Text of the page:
Leaders are facing unprecedented levels of stress, dysfunction and disappointments, taxing their energy and productivity. Some leaders have even shared with me that keeping up with the chaos has become an acceptable achievement. But great leaders are strategic about their time and energy. They lead with intention.

You see, leaders can’t be busy just to be busy. Their time must count. In my work coaching executives, I don’t know of anyone who doesn’t have to guard their time, attention and fight off distractions.

What Matters Most

An intentional approach focuses on the most beneficial areas, and thinking can be one of them. You find what matters most by recognizing that the things bringing you the most joy are just as important as the things bringing the organization the most benefit. The intention is to pursue both. Read More »

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Hone Your Attention to Master Leadership

One of the problems people have in mastering leadership is the tyranny of the urgent—it’s difficult to think about the future and where you want to go when you’re focused on staying afloat. But when you hone your attention, you keep that from happening. It’s how great leaders focus on the things that matter most.

When this topic comes up with my coaching clients, we discuss how preparing for the future should be a thoughtful and optimistic matter.

For example, time must be dedicated to evaluating the possibilities and potential. This means that you’ll need to split your time between current tasks and potential or future tasks. This doesn’t necessarily mean an equal split, but some kind of proportionate division, dependent on the circumstances. It comes down to deciding what to let go of in order to focus on the future. Read More »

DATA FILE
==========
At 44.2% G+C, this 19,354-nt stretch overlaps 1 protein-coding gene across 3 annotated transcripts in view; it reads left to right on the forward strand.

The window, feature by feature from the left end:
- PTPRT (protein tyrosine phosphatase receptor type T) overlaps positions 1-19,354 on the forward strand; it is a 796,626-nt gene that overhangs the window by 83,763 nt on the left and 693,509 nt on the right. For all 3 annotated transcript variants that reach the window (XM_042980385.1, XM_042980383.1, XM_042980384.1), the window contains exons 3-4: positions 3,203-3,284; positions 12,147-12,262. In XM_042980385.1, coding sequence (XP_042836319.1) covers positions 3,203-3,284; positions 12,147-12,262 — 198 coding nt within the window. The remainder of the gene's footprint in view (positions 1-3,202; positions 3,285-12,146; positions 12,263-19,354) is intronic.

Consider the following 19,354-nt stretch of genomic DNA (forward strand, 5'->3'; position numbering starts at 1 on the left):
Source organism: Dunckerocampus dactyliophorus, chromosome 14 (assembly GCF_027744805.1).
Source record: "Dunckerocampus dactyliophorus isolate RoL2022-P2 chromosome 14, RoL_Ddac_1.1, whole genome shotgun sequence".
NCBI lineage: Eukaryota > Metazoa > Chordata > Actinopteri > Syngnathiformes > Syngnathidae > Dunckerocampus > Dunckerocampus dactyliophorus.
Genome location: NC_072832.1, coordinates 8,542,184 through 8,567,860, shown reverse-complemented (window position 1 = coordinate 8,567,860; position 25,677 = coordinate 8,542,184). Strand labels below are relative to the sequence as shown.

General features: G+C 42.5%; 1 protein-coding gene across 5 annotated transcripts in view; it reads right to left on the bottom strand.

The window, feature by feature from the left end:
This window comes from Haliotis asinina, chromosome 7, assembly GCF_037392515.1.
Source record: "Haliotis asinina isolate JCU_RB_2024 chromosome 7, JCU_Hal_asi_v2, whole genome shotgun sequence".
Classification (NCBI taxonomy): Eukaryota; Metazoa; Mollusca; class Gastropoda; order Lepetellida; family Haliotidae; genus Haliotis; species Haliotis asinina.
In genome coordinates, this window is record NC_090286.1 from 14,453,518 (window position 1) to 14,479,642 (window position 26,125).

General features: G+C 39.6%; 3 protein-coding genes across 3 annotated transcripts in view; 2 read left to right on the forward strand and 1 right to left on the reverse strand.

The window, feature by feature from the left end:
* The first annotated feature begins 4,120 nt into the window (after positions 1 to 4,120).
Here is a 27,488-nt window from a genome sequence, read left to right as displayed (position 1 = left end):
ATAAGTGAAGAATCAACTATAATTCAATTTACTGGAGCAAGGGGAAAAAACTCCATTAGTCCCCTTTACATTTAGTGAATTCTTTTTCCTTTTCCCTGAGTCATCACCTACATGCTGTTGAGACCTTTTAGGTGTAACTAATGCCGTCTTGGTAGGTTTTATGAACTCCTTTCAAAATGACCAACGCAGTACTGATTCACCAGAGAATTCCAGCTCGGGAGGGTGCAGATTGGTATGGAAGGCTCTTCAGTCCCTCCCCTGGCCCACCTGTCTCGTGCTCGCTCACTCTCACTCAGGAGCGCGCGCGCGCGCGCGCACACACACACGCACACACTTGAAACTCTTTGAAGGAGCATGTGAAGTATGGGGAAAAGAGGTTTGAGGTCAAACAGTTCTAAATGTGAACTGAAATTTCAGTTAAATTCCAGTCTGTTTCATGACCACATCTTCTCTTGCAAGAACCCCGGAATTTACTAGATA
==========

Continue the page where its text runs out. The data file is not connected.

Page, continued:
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Create a Framework to Master Leadership

As a leader, what does it take for you to be successful, and have the career and life you really want? From what I’ve seen, I believe we need to create a framework for clarity. I introduced this in my last post.

You see, clarity of mind stands as a basic framework to hang other usable skills, and great leaders learn how to find it. Clarity is the ability to see things as they are with an accurate perception and understanding. It’s a freedom from uncertainty or confusion. It’s the skill to grasp fundamental truths and distinguish false alternatives.

In Leading with Emotional Courage: How to Have Hard Conversations, Create Accountability, and Inspire Action on Your Most Important Work (Wiley, 2018), Peter Bregman writes that one of the most distinguishing character traits successful leaders possess is clarity. I agree. This encompasses not only reaching a state of clarity, but continuing to embody it. In other words, providing clarity to others is just as vital as establishing it within yourself. After all, what is the point of a leader being clear if no one else benefits from it? Read More »

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Mastering Leadership: From Effective Leader to Great Leader

Are you an effective leader, or a great leader?

Effective leaders have mastered leadership competencies like setting strategic direction, communicating a clear mission, monitoring resources and ensuring that processes, systems and people achieve results. In addition, the great leaders I have worked with assess what they do, why they do it, and how they can improve it. They periodically take a look at their beliefs, thinking, and motivations. This is not always an easy task.

With the rapidly changing competitive environment and new technologies, it’s hard to keep up. The time leaders can afford to spend on their leadership skills and personal growth seems to shrink every year. All the while, leaders are under increasing pressure to make their companies all they can be, with little time taken to making themselves all they can be. How they go about mastering leadership is key. Read More »

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Great Leaders Address Weakness